by V, Levasseur and Alain Olivier
Shifting slash-and-burn agriculture is likely one of the main causes of forest degradation in southern Belize. Although many development projects have attempted to reduce the impacts of agriculture on the tropical rainforest, the situation is still a cause for concern. A study of the farming system of the San Jose Maya community was therefore carried out to examine agricultural production in its social, cultural, economic, and political context. Results demonstrate that agricultural production contributes to forest degradation because of the limited availability of agricultural land, the low level of investment in agricultural production, the land tenure system, limited marketing opportunities, and the exclusion of Mayas from the country’s political and economic domains. Agroforestry could, however, offer a partial solution to the problem of forest degradation. Three types of traditional agroforestry systems are practised in San Jose: the milpa (a slash-and-burn agriculture system), cacao (Theobroma cacao) cultivation under shade trees, and the homegarden. These traditional agroforestry systems almost entirely meet a family’s needs for food and wood, and generate at least 62% of family income. Improving the productivity of these systems could help to reduce pressure on the forest in southern Belize.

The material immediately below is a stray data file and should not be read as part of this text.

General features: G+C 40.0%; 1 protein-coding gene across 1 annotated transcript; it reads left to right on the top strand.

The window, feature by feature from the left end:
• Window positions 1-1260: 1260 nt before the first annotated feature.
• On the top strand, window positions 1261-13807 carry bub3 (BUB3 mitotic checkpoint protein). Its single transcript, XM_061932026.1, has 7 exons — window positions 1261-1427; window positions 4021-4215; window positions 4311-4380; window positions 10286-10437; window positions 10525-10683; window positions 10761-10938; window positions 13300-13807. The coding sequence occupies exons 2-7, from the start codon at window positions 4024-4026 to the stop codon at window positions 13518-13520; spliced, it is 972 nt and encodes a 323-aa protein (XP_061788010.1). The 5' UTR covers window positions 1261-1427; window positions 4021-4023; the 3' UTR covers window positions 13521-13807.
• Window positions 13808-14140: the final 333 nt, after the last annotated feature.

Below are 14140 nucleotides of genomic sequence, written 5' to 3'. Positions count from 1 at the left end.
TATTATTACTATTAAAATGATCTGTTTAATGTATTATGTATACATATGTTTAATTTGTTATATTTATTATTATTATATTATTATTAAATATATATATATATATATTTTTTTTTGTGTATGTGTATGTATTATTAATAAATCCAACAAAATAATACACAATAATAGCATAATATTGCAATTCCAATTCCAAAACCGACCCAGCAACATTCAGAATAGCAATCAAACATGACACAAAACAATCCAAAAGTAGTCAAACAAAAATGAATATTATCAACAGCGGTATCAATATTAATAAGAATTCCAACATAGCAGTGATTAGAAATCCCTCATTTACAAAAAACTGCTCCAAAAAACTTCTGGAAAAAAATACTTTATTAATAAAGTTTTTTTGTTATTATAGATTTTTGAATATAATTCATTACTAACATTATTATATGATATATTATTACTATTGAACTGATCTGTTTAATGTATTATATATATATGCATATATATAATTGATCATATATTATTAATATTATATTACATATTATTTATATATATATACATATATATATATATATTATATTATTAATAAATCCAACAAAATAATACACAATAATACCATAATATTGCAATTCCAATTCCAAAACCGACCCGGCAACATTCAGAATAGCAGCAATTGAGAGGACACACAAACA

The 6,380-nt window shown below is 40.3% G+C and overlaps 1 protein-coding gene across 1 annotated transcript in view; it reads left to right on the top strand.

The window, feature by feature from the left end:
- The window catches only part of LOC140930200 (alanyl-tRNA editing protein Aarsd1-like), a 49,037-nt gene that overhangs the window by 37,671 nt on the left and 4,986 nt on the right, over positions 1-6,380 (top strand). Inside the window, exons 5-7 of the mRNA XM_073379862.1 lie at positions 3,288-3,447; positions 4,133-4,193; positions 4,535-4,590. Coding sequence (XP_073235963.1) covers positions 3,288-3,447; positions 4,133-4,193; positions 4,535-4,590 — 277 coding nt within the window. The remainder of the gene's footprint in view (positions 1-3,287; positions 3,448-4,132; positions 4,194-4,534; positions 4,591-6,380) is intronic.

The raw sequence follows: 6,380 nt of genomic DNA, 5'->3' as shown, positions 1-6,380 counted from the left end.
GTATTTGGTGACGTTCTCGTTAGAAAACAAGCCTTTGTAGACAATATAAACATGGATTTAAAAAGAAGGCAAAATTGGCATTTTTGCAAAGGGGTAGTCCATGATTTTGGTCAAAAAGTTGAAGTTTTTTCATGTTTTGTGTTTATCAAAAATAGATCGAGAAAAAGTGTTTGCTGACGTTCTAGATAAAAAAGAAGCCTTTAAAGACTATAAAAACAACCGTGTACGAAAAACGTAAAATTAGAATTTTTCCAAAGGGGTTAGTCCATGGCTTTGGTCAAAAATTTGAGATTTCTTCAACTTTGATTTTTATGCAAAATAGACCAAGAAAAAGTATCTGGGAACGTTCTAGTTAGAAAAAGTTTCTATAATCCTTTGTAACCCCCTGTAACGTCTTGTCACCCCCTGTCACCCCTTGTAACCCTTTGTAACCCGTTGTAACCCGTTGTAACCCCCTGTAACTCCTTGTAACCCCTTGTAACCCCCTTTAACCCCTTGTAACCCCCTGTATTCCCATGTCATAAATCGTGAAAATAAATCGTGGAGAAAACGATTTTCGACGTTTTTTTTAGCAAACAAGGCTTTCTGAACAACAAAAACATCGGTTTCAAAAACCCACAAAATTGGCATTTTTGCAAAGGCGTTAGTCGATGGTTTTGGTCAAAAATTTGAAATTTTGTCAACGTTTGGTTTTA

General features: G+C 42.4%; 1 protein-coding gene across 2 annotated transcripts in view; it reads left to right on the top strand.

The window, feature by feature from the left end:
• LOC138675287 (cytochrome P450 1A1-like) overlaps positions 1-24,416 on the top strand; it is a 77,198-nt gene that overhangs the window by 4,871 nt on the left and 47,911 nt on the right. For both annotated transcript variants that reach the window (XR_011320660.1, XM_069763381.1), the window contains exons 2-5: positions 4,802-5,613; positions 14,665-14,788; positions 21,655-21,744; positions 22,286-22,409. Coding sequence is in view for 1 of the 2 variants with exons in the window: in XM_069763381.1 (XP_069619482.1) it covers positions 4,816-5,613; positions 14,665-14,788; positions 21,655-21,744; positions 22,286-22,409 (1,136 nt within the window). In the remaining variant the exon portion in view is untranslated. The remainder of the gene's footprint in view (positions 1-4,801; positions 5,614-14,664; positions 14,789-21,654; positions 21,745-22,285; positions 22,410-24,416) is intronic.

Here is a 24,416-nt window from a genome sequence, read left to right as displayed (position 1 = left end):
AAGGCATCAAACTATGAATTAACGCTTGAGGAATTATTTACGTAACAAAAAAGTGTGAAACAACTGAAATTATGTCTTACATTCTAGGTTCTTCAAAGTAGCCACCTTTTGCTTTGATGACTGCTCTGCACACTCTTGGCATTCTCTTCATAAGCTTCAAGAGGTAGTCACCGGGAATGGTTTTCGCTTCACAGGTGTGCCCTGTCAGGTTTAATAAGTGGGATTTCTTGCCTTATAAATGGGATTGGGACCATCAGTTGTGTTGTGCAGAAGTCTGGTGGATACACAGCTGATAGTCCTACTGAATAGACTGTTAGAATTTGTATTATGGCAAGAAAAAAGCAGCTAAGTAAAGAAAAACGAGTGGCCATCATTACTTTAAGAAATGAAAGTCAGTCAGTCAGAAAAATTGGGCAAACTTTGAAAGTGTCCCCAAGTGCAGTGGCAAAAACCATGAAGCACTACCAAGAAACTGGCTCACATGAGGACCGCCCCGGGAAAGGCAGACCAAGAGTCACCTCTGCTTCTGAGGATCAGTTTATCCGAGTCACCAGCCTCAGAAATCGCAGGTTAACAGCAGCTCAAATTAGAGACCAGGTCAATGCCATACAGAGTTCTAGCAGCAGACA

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Keywords: cacoa, homegarden, household perspectives, milpa, participatory observation, qualitative research
Suggested APA Reference: Levasseur, V. & Olivier, Alain. (2000). The farming system and traditional agroforestry systems in the Maya community of San Jose, Belize. Agroforestry Systems. 49. 275-288.